Channel 4’s short India Winter season kicks tomorrow with Brit ‘Bollywood’ flick Slumdog Millionaire.
The season’s content is very much Slumdog-themed, with an episode of The Secret Millionaire alongside programmes on Gordon Ramsey’s cookery and Kevin McCloud on learning from the Devanari slums. There’s even a Shah Rukh Khan-hosted Who Wants To Be A Millionaire? from a couple of years ago.
Teaser clips for some of the programmes are available on 4OD’s YouTube channel, including (more promisingly) Kristnan Guru-Murthy on terrorism and poverty in India, as well as the country’s rising superpower status, for a news special.
Sadly the season does seem to be fairly light on films. There’s the excellent Rang de Basanti staring Amir Khan, which follows Slumdog Millionaire, but it looks like the only film we get is the Shah Rukh Khan’s Om Shanti Om. I’ve yet to see it, so it’s certainly welome, but a sham there aren’t more.
Several readers have found their way to my blog looking for more information on the soundtrack to Channel 4’s adverts for India Winter (thank you WordPress stats).
So, the song used in the above clip is O … Saya, featuring MIA and the first track on the Slumdog Millionaire soundtrack.
There’s another trailer more focused just on that film that uses the Florence + The Machine track Dog Days Are Over, which is from her debut album Lungs and you can watch the promotional video here.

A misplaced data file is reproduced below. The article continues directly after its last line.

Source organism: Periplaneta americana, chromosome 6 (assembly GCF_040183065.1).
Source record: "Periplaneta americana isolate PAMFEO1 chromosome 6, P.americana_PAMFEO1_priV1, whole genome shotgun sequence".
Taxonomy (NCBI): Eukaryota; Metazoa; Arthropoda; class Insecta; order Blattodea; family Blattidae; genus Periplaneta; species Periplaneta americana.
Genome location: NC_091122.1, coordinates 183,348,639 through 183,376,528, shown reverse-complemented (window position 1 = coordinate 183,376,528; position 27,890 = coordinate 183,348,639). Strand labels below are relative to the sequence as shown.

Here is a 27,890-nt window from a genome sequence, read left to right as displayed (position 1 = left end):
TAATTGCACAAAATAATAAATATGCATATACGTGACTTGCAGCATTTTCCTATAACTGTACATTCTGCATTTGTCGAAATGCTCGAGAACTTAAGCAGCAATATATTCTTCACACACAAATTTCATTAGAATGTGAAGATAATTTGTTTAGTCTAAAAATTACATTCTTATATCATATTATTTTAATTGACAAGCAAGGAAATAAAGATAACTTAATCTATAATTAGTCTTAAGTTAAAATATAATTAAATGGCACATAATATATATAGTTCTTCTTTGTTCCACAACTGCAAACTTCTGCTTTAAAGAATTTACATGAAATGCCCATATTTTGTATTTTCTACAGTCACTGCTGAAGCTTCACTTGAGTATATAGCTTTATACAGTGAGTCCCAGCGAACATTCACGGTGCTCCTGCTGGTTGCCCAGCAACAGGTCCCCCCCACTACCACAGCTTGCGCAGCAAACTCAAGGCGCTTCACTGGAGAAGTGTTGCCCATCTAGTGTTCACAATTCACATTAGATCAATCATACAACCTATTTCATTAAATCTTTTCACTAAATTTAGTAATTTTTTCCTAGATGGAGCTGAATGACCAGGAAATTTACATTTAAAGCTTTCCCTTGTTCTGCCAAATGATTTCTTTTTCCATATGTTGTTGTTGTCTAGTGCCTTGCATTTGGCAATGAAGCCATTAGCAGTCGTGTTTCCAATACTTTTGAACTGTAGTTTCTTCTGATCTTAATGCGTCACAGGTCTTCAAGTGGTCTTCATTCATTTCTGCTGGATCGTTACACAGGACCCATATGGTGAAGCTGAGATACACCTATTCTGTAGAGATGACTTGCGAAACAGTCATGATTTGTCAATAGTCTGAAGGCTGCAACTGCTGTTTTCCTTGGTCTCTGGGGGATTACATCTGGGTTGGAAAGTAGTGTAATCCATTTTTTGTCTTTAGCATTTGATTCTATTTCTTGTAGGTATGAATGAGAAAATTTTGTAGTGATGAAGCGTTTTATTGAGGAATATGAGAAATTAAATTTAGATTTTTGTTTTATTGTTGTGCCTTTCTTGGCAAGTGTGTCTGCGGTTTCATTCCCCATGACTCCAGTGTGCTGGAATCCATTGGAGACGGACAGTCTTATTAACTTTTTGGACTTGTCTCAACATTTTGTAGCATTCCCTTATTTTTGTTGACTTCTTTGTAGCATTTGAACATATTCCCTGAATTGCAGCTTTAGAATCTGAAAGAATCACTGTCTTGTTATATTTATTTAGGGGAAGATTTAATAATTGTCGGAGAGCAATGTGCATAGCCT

Ironically I got Slumdog Millionaire on DVD for Christmas and really enjoyed (the irony being the timing of the gift rather than my enjoyment.)
It’s quite some way from being a Bollywood film, though it certainly seemed positioned as one on release last year. Instead, it is nearer in feel, though with quite different subject material, to director Danny Boyle’s 1996 film Trainspotting and very watchable with it.
The film weaves backstory with kinetic pace around a former slum resident who competes on Who Wants To Be A Millionaire?
A minor point, but one thing I particularly liked, was the non-traditional presentation of the Hindi subtitles that appear in the first part of the film. Breaking into the main portion of the screen, the colourful lettering almost convinced me I wasn’t watching a film that was, partially at least, in a foreign language.
More seriously the poverty, the children’s treatment and where it led them as they grew up was pretty shocking.
I remember the controversy in India at the time of the film’s release, with some reviewers adamant a foreign director shouldn’t be showing the horrors of the Mumbai slums. (I remember too my parents-in-law making sure they watched it before their trip to India last year so as to be able to join in the inevitable conversations about the film.)
Maybe it was just that issue the reviewers had a problem with, or maybe it was the film’s subsequent success (Oscars and all). It’s not as if traditional Bollywood films haven’t dealt with the harsher sides to life, though I struggle to name one as unflinching at Slumdog Millionaire.